- The European Union on Wednesday released a preliminary list of U.S. imports to be considered for tariffs, in response to a World Trade Organization (WTO) ruling that found the U.S. illegally subsidized Boeing. The list includes products such as seafood, fresh and dried produce, nuts, alcohol, chemicals, adhesives, suitcases, handbags and tractors, representing a total of $20 billion of U.S. exports to the EU.
- The EU's list follows a proposal last week from the Office of the U.S. Trade Representative (USTR) to put tariffs on $11 billion worth of EU imports. At the time, the EU said it was ready to retaliate in kind. "But let me be clear, we do not want a tit-for-tat," EU Trade Commissioner Cecilia Malmström said in Wednesday's announcement. "While we need to be ready with countermeasures in case there is no other way out, I still believe that dialogue is what should prevail between important partners such as the EU and the U.S."
- An arbitrator appointed by the WTO will decide the value of goods appropriate for tariffs. The EU will release a final list "taking into account the arbitrator's decision in the near future," the European Commission said.
While the lists of tariffs from the EU and U.S. are preliminary, the EU proposal sounds a warning bell for U.S. companies with global supply chains that import from or export to the EU. There's a possibility the WTO could determine the values of goods subject to tariffs must be lower than the proposals, or the EU and U.S. could follow through on a commitment made last year to work toward zero tariffs. Still, it's likely many of these businesses will plan around the worst-case scenario to mitigate potential tariff impact.
A similar situation unfolded with tariffs on $200 billion worth of Chinese imports. Although the duty rate remains at 10%, companies such as Dollar Tree and Williams-Sonoma shifted their business plans and sourcing with the assumption tariff rates would rise to 25%.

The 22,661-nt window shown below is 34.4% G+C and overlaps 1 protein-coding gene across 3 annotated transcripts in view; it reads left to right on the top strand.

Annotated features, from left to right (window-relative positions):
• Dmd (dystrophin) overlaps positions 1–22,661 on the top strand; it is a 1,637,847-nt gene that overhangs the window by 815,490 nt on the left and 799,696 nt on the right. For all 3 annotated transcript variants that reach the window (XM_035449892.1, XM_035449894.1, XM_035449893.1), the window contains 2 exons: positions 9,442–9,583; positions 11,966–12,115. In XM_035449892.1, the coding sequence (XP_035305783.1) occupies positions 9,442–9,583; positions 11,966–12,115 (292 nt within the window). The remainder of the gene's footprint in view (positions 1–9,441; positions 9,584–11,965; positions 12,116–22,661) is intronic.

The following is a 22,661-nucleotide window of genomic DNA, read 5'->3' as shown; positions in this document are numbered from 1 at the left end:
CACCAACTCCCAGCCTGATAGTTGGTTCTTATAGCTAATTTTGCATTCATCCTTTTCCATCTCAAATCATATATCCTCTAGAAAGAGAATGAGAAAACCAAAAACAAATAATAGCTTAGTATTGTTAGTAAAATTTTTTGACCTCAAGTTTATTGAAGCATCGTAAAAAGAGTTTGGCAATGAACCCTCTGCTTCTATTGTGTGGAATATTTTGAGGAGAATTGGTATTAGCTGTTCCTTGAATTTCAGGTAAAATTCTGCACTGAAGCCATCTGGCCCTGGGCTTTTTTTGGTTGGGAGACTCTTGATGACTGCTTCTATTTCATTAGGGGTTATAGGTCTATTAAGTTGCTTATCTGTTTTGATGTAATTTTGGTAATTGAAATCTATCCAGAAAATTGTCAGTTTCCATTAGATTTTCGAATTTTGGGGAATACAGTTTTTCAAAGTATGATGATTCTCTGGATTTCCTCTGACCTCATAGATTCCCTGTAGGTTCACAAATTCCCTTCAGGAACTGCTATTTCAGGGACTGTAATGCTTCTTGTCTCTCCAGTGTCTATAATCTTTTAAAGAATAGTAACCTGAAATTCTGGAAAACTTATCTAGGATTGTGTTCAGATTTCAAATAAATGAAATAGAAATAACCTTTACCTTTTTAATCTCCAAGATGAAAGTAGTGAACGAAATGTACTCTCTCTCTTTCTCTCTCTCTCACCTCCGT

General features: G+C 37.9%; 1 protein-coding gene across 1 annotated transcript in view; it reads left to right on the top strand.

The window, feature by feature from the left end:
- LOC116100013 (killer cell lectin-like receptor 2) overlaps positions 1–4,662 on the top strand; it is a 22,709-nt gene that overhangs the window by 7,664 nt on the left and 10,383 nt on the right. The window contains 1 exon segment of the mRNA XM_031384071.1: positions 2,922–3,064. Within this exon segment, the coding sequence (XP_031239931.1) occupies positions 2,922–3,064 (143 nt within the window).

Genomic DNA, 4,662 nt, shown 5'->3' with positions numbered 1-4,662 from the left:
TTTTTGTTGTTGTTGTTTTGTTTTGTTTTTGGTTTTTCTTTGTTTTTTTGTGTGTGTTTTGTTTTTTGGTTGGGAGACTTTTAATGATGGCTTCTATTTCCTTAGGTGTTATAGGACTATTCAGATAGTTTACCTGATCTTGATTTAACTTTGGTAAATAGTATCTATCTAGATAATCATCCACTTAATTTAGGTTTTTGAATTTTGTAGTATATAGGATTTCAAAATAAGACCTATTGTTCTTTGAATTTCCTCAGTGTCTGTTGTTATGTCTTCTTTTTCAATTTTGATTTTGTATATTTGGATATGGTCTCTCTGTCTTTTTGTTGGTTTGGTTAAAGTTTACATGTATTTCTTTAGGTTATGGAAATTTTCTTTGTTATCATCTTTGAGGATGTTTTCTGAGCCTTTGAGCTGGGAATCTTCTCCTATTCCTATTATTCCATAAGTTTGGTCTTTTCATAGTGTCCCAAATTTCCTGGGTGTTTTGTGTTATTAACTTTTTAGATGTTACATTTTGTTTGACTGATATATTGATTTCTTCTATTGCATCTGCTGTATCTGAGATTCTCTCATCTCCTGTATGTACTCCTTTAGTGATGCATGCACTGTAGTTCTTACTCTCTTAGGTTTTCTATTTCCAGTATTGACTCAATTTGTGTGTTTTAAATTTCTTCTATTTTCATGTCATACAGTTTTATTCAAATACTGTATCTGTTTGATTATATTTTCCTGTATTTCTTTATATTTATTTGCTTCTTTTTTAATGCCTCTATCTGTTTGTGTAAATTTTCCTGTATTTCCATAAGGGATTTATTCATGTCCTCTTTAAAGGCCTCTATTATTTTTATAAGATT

"The only way for a business to operate is to assume things could get worse before they get better," Maine Pointe CEO Steve Bowen previously told Supply Chain Dive.
Retaliatory tariffs on $20 billion worth of U.S. imports to the EU could prove particularly taxing for U.S. businesses. The U.S. exported $319 billion worth of goods to the EU last year, according to data from the Census Bureau. Top categories included machinery, pharmaceuticals and medical equipment.
In 2016, the latest data available from USTR, U.S. exports of agricultural products to the EU totaled $11.5 billion, including nuts, soybeans, wine and beer and prepared food. Several of these items are on the EU's preliminary list of goods to face countermeasures.
The likelihood of an impending trade resolution seemed to increase when the EU gave the green light Monday to open formal negotiations with the U.S. The EU continues to emphasize the U.S. is an important trading partner and that it remains open to discussions. So far, no specific dates for talks have been announced by the EU nor the U.S. This latest list of proposed tariffs could sour the mood and add further tension to U.S.-EU relations.